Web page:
Anheuser-Busch introduced a new alcoholic energy drink in January that’s getting a lot of attention from alcohol abuse prevention groups and attorneys general around the country.
“Spykes” is described on an Anheuser-Busch wholesaler’s website as “a great alternative to hard liquor shots. A Spykes pour takes beer up a notch by adding a caffeinated rush and a sweet taste that finishes hot.” Spykes comes in 4 flavors – lime, hot chocolate, spicy mango and hot melons.
What is causing the controversy is the labeling and marketing of the product. In addition to the 12% alcohol content, Spykes also contains caffeine, ginseng and guarana, ingredients associated with popular energy drinks. The 2 oz. bottles of the drink look a lot like nail polish and can be easily concealed. The Spykes website features bright colors, club music and an easy way to instant message your friends about the product.
In a letter to the president of Anheuser-Busch Companies, Inc. dated May 10, 2007, 29 state attorneys general (including Maine AG G. Steven Rowe) wrote to “express our serious concern about your company’s promotion and sale of alcoholic energy drinks – alcoholic beverages that contain caffeine and other stimulants and are highly attractive to underage youth.”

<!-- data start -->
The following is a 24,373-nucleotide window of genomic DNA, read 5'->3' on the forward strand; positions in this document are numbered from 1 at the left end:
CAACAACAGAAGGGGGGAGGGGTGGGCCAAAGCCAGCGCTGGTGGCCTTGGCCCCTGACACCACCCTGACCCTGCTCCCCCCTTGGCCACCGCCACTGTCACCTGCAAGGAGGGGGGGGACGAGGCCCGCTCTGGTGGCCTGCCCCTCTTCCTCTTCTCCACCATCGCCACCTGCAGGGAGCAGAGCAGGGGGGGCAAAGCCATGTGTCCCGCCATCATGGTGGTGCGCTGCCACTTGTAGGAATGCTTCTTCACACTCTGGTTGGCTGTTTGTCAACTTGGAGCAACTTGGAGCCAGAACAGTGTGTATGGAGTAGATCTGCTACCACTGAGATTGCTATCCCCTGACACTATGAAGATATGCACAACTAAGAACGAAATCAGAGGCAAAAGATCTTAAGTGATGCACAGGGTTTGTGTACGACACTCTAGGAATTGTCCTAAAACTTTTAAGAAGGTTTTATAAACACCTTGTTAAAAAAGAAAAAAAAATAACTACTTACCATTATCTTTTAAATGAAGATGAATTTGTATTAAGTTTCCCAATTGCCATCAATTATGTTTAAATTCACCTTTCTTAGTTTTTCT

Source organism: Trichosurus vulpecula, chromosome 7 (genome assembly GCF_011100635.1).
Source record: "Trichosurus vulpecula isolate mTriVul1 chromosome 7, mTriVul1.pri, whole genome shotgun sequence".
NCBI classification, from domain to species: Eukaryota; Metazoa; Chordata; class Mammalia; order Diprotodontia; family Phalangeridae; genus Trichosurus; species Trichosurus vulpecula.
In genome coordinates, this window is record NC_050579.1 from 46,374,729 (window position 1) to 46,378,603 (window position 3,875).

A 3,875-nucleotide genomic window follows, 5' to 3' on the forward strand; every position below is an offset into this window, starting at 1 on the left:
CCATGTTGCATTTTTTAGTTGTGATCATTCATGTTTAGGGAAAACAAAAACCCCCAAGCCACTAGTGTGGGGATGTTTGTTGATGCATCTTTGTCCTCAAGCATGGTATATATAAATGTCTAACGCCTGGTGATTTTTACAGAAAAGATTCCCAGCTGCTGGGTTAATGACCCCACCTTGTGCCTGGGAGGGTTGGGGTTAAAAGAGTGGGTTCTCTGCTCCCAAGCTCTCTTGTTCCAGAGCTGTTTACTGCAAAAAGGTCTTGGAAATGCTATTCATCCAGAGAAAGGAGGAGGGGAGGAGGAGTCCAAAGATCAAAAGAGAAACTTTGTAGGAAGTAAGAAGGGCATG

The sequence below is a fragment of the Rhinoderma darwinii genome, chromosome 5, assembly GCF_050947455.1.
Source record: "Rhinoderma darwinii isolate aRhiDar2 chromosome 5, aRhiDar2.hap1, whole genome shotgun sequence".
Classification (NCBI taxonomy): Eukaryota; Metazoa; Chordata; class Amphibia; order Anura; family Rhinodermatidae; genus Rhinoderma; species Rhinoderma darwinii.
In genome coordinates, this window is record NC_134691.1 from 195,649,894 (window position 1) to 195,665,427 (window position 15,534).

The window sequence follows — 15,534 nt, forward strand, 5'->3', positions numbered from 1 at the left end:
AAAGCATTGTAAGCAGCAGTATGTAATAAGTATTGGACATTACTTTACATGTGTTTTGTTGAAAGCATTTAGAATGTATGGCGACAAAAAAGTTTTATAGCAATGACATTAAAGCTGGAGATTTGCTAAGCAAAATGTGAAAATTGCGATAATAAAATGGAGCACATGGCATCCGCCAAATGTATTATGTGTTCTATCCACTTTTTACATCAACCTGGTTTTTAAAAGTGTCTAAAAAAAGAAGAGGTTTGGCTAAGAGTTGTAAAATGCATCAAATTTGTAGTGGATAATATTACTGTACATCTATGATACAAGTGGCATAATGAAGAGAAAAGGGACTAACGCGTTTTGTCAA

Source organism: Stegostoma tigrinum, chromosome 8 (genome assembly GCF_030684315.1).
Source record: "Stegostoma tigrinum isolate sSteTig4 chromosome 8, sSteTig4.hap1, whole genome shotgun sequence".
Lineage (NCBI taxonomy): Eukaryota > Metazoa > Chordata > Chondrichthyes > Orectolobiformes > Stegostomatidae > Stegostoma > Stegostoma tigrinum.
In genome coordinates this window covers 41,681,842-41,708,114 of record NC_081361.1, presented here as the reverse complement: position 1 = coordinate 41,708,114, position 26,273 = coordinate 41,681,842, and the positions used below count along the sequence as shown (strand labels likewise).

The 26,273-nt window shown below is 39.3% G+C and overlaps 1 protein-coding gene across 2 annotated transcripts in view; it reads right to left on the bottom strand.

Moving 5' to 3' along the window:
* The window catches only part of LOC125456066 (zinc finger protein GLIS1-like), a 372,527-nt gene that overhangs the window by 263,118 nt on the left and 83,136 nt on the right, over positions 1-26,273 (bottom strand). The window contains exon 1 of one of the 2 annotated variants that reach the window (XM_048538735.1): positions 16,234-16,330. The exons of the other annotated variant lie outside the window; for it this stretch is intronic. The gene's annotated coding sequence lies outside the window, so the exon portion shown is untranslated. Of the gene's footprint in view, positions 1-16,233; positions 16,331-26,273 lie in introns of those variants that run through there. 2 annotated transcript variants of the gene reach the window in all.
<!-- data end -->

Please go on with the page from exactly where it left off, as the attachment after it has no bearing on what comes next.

The letter addresses the flavors, additives, packaging and focus on Internet marketing as specific ways Spykes seems to be “tailored to the youth palate.” The letter also addresses the risky combination of alcohol and energy drinks, giving the drinker the impression that they can drink more.
Says the letter, “Spykes exhibits all the indicia of a youth-oriented ‘starter drink,’ while posing the additional risks that arise from combining energy drinks with alcohol.” The attorneys suggest that, at a minimum, Anheuser-Busch should include a warning on the Spykes label regarding these risks, while also making the containers large enough to include a legible warning and deter concealment by underage youth.
While the letter talks about youth in general terms, the packaging seems to clearly be more appealing to young girls and women. Here are some interesting findings regarding teenage girls and drinking from the National Center on Addiction and Substance Abuse (CASA) at Columbia University:
- Nearly three times as many teens (43%) who say their parents wouldn’t particularly disapprove of their having one or two alcoholic drinks nearly every day report current alcohol use compared to teens who say their parents would strongly disapprove (15%).
- Drinking before the age of 15 quadruples the likelihood of becoming alcohol dependent.
- Drinking before the age of 21 more than doubles the likelihood of developing alcohol-related problems.
- Teenage girls who drink frequently are almost six times more likely to attempt suicide than girls who never drink.
Read more and view the letter at the Join Together website.